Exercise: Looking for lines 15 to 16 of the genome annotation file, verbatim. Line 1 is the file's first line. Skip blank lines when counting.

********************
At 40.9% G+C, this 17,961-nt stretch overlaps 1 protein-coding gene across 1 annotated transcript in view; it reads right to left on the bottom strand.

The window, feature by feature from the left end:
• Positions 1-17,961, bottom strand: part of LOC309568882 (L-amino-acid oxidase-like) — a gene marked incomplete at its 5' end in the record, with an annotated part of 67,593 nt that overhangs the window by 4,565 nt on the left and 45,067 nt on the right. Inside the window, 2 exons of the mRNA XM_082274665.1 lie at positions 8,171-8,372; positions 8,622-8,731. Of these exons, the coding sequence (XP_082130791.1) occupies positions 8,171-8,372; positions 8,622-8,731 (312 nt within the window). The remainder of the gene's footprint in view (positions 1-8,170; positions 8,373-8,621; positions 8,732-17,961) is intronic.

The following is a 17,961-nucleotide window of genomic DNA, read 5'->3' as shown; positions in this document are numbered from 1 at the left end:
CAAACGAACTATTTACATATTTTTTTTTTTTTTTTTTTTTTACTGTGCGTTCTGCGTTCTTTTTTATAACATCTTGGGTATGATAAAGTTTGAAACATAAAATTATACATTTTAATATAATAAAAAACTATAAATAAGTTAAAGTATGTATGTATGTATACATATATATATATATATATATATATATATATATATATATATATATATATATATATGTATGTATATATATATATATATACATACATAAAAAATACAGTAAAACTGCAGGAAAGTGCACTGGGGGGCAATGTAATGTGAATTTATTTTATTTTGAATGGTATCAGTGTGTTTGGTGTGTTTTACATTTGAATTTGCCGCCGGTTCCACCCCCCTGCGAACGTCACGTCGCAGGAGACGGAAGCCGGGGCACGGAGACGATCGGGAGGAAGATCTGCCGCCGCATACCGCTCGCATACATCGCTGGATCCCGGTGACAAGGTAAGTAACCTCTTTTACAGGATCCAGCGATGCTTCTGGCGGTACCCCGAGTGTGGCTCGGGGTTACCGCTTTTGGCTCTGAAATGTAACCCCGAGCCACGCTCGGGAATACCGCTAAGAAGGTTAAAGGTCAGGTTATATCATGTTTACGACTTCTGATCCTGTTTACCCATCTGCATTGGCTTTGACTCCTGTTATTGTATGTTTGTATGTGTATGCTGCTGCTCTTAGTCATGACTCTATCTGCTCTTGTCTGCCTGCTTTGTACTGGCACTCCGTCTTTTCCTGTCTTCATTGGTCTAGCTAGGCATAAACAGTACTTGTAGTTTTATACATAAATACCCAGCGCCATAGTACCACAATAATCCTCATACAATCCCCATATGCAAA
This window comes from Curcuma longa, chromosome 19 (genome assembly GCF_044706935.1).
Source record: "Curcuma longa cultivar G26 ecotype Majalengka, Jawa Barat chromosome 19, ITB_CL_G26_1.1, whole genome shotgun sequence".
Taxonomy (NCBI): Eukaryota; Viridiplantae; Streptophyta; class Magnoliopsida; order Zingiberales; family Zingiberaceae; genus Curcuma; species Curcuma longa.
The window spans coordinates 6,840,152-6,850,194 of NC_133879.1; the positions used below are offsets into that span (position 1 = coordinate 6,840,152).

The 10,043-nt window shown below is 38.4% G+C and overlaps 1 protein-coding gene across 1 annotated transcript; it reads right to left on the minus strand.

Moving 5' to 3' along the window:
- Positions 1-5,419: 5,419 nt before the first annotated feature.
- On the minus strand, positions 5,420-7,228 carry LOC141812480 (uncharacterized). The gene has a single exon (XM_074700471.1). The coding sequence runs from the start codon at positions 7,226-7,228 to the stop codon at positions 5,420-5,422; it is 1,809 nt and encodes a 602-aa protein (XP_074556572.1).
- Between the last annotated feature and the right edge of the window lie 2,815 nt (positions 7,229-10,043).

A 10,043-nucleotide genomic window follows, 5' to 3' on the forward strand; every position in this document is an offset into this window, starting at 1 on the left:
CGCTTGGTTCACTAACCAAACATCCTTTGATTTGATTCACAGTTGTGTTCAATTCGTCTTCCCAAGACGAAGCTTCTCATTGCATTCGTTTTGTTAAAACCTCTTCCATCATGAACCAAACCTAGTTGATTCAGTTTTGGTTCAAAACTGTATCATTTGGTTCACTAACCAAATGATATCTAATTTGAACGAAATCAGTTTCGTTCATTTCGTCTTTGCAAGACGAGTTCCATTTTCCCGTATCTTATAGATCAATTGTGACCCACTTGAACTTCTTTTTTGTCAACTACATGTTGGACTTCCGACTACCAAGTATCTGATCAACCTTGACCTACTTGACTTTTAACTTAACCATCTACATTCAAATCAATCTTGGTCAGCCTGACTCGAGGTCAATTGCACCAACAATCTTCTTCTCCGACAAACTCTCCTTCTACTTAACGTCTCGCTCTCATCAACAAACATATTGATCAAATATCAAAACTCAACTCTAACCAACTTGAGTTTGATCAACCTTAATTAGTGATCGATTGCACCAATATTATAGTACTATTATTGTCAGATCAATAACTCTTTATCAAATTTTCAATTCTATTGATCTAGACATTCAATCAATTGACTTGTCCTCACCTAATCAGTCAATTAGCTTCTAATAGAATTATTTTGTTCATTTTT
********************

A 10,043-nucleotide genomic window follows, 5' to 3' on the forward strand; every position in this document is an offset into this window, starting at 1 on the left:
CGCTTGGTTCACTAACCAAACATCCTTTGATTTGATTCACAGTTGTGTTCAATTCGTCTTCCCAAGACGAAGCTTCTCATTGCATTCGTTTTGTTAAAACCTCTTCCATCATGAACCAAACCTAGTTGATTCAGTTTTGGTTCAAAACTGTATCATTTGGTTCACTAACCAAATGATATCTAATTTGAACGAAATCAGTTTCGTTCATTTCGTCTTTGCAAGACGAGTTCCATTTTCCCGTATCTTATAGATCAATTGTGACCCACTTGAACTTCTTTTTTGTCAACTACATGTTGGACTTCCGACTACCAAGTATCTGATCAACCTTGACCTACTTGACTTTTAACTTAACCATCTACATTCAAATCAATCTTGGTCAGCCTGACTCGAGGTCAATTGCACCAACAATCTTCTTCTCCGACAAACTCTCCTTCTACTTAACGTCTCGCTCTCATCAACAAACATATTGATCAAATATCAAAACTCAACTCTAACCAACTTGAGTTTGATCAACCTTAATTAGTGATCGATTGCACCAATATTATAGTACTATTATTGTCAGATCAATAACTCTTTATCAAATTTTCAATTCTATTGATCTAGACATTCAATCAATTGACTTGTCCTCACCTAATCAGTCAATTAGCTTCTAATAGAATTATTTTGTTCATTTTT